Michael Jacobs, 66, a resident of Amsterdam, has been going out five times a week over the past two years to defend Israel at BDS demonstrations against the State of Israel.
"I stand in front of the anti-Israeli demonstrators with the Israeli flag to show them that we will not give up and will not surrender to their lies and pressure to give up our land," Jacobs declares.
He holds his private protests, which last for three hours, in Dam Square and other central sites in the city. "I'm on duty, and I feel like a soldier defending the human morality that is missing in the Netherlands and defending the State of Israel," he says.
Jacobs felt he had to act and confront the boycott activists, who wave PLO flags and signs with false and distorted information about Israel.
"They present Israel in a false and misleading way. They display signs with an erased Star of David, signs of an Israeli flag combined with a swastika of Nazi Germany, and a sign in which a blue Star of David was replaced by a blue cockroach. It is terrible, precisely the Nazis' method," says Jacobs, whose grandparents perished in the Holocaust, as did many of his other relatives.
It makes no differences to Jacobs, a former press photographer, if he's protesting in front of one individual or dozens of demonstrators.
Nurit Dekel, an Israeli acquaintance who supplies him with flags, said the anti-Israeli demonstrators often confront him. "I see how the demonstrators push him and the policemen stand by and watch, and I admire this man and his love for Israel. He pays a price, but that does not deter him,” says Dekel.
"I am ready to fight because my grandparents were murdered for being Jewish; the least I can do is be proud of them,” Jacobs says.
Israeli tourists who pass through Dam Square and see Jacobs standing with an Israeli flag in front of the demonstrators come to support him and often ask to be photographed with him. "Their reactions give me strength," he says.
Jacobs’ counter-protests are a great nuisance for the Amsterdam police. A year ago, the police issued an order requiring him to stand at least 35 meters from the anti-Israel demonstrators and barring him from approaching them. The anti-Israel demonstrators, however, are still allowed to approach him.
The order was recently extended for another 90 days. The BDS demonstrators know about the order, approach him and engage in provocations so that the police will arrest Jacobs, as happened last Sunday.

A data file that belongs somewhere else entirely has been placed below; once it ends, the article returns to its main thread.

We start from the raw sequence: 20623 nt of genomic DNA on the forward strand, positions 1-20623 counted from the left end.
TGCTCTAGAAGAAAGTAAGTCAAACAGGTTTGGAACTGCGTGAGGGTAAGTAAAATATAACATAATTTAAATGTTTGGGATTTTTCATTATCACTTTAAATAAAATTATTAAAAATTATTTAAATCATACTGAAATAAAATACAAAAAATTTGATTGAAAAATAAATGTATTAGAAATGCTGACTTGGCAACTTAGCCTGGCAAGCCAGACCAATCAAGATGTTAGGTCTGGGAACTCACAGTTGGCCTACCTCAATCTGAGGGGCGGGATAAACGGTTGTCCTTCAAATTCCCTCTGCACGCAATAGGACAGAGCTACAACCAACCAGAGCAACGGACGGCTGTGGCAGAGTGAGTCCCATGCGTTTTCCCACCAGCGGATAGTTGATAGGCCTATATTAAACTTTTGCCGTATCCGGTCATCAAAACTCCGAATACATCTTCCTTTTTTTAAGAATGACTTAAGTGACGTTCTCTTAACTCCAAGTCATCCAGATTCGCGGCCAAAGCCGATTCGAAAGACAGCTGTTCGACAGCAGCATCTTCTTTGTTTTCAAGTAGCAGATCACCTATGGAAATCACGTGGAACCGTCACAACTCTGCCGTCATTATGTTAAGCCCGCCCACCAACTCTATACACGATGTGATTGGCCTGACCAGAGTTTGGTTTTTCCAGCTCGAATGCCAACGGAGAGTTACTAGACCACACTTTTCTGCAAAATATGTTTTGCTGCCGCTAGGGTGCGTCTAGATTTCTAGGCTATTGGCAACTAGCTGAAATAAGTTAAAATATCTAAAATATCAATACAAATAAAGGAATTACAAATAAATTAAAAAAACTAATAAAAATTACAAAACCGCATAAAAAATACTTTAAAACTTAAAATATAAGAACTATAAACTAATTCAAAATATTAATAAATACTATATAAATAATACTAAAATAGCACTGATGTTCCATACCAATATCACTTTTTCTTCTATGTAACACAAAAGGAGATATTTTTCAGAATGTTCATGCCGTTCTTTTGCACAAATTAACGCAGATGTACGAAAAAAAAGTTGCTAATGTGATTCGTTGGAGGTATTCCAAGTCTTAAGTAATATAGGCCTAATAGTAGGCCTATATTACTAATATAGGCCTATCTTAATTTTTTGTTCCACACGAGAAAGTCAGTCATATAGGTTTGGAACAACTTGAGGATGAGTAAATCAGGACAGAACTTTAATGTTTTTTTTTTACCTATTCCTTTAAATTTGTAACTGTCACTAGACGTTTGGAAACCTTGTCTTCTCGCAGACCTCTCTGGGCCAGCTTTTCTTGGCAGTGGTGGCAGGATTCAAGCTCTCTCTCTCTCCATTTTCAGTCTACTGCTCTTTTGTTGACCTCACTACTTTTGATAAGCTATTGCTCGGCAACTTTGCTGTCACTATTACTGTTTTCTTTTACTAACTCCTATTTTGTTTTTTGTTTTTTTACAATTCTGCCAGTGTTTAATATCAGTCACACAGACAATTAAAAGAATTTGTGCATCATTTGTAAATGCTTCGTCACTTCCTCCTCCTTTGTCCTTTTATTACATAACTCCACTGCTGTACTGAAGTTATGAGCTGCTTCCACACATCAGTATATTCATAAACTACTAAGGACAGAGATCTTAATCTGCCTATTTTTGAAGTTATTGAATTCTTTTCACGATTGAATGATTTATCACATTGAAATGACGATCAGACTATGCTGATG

"50 people were demonstrating against Israel. They wanted to humiliate the Jews and the State of Israel. They tried to steal the Israeli flag that I was waving and eventually they succeeded, but they did not know that I had a spare flag in my coat pocket. One of the demonstrators came and threatened me, and I pushed her in self-defense. The result was that instead of keeping her away, the police threw me down to the ground. It hurt; they handcuffed me and ignored the fact that they stole my flag and humiliated and harassed me for a long time," Jacobs recalls.
Jacobs had to spend a night in detention before being questioned again. The police then announced that he was charged with abuse and even required him to hand over his body camera that documented the incident.
Jacobs has grievous complaints about the Amsterdam police. "My feeling is that there is a left-wing policy in favor of Muslims and against Israel. The Dutch police have a very problematic history. They cooperated fully with the Nazis; there were cities where the Dutch police removed Jews from their homes, without the presence of Nazis,” he complains.
Jacobs lived in Israel for 18 years and served in the IDF during the First Lebanon War. "In the Netherlands, it is commonplace that they refuse to see the Jewish people as a nation. They think we stole the land from the Arabs. People really believe it because they have been saying it on the daily news for 30 years now. They are brainwashing the Dutch people. I see myself as a regular Jew doing tikkun olam (bettering the world). I am proud to be a Jew, I am proud of the flag, I am proud of the Israeli and Jewish tradition," he declares.
Jacobs also takes advantage of his civic right and once in a while he appears in front of the Amsterdam city council. He has spoken there six times. "I lecture about history and tell how 65,000 of Amsterdam’s 80,000 Jews were deported (to concentration camps). It is hardly spoken about in schools. Why is it that the Anne Frank Museum does not stress that the Frank family was persecuted because their Jewishness?"
Jacobs admits that he is afraid that one day someone will hurt him but that does not deter him. "You can get hurt in all kinds of ways, either by cycling or crossing a road,” he says.